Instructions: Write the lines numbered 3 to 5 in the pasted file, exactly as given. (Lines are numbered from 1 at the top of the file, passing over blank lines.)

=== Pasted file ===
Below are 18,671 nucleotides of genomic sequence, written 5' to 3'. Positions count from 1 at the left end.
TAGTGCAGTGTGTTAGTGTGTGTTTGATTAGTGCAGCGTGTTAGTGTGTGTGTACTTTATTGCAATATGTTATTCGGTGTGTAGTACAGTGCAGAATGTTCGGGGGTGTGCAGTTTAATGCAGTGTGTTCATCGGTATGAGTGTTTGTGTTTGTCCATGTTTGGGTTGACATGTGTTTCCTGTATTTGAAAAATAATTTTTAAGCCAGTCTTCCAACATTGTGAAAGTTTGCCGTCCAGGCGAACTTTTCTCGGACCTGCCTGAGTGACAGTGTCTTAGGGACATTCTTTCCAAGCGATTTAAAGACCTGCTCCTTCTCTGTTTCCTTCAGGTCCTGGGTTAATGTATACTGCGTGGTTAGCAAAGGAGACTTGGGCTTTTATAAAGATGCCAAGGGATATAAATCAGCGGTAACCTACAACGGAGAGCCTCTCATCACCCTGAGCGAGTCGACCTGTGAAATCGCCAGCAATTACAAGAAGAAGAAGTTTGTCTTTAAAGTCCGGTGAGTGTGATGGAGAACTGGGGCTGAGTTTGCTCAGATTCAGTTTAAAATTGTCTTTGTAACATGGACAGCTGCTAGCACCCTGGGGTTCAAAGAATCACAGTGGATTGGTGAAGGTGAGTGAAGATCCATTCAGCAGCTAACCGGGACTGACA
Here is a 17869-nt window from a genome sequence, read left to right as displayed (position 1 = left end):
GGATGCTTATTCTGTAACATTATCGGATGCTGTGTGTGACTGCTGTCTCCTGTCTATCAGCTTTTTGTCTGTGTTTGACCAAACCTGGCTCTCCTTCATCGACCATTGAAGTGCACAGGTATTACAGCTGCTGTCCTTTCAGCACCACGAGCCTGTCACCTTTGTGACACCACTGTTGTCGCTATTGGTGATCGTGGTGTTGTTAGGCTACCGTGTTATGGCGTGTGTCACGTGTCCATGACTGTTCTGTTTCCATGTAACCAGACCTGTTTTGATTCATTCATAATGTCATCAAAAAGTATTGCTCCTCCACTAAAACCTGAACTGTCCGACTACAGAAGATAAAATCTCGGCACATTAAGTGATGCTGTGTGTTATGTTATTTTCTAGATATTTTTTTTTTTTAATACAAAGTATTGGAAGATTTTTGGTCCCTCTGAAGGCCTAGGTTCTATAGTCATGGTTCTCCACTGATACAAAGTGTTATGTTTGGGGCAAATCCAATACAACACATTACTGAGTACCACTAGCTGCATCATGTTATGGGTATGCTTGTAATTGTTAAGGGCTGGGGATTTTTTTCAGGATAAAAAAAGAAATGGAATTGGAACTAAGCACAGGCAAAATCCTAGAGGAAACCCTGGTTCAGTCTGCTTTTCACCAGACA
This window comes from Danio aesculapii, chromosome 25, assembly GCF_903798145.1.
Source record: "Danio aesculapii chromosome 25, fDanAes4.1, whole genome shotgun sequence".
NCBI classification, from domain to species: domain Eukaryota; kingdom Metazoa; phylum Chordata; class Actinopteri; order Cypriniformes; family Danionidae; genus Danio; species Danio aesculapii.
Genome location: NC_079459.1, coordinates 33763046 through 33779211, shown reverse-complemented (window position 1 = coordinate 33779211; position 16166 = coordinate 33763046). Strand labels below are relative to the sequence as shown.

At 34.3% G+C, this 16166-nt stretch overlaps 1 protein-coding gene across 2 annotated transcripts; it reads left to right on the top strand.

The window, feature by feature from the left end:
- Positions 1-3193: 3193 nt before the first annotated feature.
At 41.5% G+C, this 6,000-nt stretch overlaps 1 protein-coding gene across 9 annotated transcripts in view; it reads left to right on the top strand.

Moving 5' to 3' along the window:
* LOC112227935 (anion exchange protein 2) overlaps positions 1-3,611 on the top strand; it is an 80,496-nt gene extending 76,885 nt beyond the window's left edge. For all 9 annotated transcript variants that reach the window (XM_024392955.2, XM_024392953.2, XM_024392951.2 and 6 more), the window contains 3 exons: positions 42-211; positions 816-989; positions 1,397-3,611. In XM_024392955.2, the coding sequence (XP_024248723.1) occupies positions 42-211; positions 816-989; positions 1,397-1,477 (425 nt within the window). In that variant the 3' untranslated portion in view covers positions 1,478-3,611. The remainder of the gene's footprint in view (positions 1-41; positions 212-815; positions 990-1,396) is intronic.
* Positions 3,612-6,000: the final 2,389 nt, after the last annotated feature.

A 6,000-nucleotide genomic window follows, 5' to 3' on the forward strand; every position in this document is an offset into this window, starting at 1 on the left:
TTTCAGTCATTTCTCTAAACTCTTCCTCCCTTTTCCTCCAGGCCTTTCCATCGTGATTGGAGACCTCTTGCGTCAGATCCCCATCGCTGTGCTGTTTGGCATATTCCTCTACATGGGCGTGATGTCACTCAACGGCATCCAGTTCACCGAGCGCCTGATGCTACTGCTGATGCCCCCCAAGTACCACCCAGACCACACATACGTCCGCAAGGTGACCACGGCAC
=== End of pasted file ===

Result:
Here is a 17869-nt window from a genome sequence, read left to right as displayed (position 1 = left end):
GGATGCTTATTCTGTAACATTATCGGATGCTGTGTGTGACTGCTGTCTCCTGTCTATCAGCTTTTTGTCTGTGTTTGACCAAACCTGGCTCTCCTTCATCGACCATTGAAGTGCACAGGTATTACAGCTGCTGTCCTTTCAGCACCACGAGCCTGTCACCTTTGTGACACCACTGTTGTCGCTATTGGTGATCGTGGTGTTGTTAGGCTACCGTGTTATGGCGTGTGTCACGTGTCCATGACTGTTCTGTTTCCATGTAACCAGACCTGTTTTGATTCATTCATAATGTCATCAAAAAGTATTGCTCCTCCACTAAAACCTGAACTGTCCGACTACAGAAGATAAAATCTCGGCACATTAAGTGATGCTGTGTGTTATGTTATTTTCTAGATATTTTTTTTTTTTAATACAAAGTATTGGAAGATTTTTGGTCCCTCTGAAGGCCTAGGTTCTATAGTCATGGTTCTCCACTGATACAAAGTGTTATGTTTGGGGCAAATCCAATACAACACATTACTGAGTACCACTAGCTGCATCATGTTATGGGTATGCTTGTAATTGTTAAGGGCTGGGGATTTTTTTCAGGATAAAAAAAGAAATGGAATTGGAACTAAGCACAGGCAAAATCCTAGAGGAAACCCTGGTTCAGTCTGCTTTTCACCAGACA
This window comes from Danio aesculapii, chromosome 25, assembly GCF_903798145.1.